Scotland’s rural economy secretary Fergus Ewing insists that the “vast majority” of farmers and crofters have received the “vast majority” of their Basic Payment Scheme money. However, he has acknowledged the government “needs to do better”.
His comments came during an evidence session in front of the Scottish parliament’s rural economy and connectivity committee on Wednesday (28 June), in which further criticism was made of the computerised delivery system and the government’s failure to make payments on time.
Mr Ewing explained that, as of Tuesday (27 June), the rural payments division had made 15,115 BPS and greening payments, valued at £311m, representing about 82% of total payments.
The Cabinet secretary also told the committee that by the 30 June deadline for making CAP payments, he expected 90% of the money to have been paid out.
But that would still mean that Scotland was 5% short of the 95% EU target, meaning penalties for late payment would apply.
Figures from Audit Scotland had suggested these fines could amount to £60m, but Mr Ewing told the committee they would be “far less than the auditor general has opined”.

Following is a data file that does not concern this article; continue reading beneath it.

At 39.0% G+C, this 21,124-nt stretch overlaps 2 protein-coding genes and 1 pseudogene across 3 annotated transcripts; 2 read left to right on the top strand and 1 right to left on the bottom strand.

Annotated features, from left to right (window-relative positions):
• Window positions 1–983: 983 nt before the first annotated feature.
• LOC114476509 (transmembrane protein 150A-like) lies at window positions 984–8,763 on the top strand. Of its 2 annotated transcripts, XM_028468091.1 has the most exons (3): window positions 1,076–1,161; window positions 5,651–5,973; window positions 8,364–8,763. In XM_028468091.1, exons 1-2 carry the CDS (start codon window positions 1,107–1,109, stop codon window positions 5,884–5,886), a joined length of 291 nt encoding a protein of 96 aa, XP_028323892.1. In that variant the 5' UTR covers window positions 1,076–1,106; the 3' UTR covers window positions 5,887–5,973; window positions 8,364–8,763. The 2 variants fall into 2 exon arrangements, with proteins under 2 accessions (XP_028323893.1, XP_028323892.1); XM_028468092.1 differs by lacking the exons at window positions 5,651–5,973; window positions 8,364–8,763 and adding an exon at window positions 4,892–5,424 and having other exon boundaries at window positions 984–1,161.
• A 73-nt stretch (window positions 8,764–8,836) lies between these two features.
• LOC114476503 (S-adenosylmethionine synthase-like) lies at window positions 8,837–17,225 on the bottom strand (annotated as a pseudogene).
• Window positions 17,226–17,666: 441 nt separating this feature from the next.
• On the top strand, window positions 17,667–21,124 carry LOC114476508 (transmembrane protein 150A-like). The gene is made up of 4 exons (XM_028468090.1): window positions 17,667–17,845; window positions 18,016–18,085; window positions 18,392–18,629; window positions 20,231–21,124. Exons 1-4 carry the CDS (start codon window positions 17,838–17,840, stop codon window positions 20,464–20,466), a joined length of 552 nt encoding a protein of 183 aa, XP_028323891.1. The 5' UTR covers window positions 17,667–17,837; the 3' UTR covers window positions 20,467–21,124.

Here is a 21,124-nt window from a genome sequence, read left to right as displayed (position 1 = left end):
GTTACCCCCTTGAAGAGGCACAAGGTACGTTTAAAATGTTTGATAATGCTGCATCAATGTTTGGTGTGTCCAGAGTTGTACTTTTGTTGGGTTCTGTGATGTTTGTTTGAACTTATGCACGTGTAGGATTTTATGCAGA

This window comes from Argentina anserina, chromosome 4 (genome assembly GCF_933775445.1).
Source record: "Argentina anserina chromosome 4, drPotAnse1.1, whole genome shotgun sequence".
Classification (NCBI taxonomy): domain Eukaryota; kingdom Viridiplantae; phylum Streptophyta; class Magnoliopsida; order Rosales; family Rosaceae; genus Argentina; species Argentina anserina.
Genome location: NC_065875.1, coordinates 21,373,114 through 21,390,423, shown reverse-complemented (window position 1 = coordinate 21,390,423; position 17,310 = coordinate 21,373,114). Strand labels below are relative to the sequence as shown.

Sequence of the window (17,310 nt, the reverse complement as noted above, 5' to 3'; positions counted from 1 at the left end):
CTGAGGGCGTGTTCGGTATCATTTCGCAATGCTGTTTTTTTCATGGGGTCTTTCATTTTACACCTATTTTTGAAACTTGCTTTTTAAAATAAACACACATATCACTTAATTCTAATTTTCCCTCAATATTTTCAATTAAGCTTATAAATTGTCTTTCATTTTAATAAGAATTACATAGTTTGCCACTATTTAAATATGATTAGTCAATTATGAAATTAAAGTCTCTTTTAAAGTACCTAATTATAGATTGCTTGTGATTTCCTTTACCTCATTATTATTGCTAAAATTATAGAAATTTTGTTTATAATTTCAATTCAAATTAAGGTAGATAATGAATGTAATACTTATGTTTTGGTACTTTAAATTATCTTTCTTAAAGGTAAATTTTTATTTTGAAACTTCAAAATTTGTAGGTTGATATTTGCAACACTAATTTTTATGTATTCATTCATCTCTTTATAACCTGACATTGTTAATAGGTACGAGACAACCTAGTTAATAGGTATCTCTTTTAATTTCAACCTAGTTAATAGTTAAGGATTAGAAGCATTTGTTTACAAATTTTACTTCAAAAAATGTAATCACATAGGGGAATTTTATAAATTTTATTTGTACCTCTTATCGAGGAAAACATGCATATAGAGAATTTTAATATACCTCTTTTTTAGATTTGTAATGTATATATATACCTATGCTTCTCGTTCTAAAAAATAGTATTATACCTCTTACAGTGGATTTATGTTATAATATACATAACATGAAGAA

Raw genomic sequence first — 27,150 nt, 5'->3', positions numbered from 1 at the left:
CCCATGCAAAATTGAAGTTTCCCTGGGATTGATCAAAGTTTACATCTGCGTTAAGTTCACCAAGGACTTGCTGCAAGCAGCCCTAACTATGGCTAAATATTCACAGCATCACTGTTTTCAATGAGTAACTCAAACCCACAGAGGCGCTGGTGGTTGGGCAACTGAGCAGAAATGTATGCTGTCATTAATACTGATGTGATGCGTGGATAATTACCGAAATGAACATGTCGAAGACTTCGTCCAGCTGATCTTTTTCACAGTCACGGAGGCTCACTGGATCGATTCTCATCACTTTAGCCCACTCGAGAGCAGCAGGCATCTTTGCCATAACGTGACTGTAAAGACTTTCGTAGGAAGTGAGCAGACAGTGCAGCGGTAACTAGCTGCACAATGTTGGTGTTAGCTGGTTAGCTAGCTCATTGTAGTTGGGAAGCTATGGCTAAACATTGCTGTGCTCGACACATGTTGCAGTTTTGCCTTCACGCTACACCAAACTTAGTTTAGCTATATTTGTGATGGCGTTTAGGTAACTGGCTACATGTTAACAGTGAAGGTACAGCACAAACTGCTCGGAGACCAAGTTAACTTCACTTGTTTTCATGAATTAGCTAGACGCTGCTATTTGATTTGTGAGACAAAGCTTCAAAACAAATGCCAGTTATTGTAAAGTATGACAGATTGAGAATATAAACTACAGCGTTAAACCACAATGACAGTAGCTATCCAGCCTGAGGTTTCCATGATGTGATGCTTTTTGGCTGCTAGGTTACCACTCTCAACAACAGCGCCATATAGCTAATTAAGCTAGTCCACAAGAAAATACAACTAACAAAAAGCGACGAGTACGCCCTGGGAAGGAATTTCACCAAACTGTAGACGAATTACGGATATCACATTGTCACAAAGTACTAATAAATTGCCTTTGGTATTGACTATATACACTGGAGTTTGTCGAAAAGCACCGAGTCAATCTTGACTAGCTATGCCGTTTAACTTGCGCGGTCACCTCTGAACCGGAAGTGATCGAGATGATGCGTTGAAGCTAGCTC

He also insisted his staff were working “as hard as they can to process the remaining payments”, and anticipated all Pillar 1 payments would be cleared by the end of August.
Despite the delays, Mr Ewing was adamant the IT system remained “fundamentally sound”.
The debate followed news that the Scottish government has applied to Brussels for a three-month extension to the payment window, beyond the 30 June cut-off.
Mr Ewing faced criticism that this had been made on 21 June – the same day he had addressed farmers attending the Royal Highland Show without even mentioning the fact he was applying for an extension.
At the time, NFU Scotland president Andrew McCornick said this had undermined trust and confidence even further.
“Farmers and crofters should have been the first to know that once again there is to be a delay in payments.”
However, addressing the rural economy committee, Mr Ewing said this had been the result of “parliamentary procedure”.
He said to criticise him for not mentioning it in a show speech that was about the positive contribution of farming to Scotland was “fanciful territory”.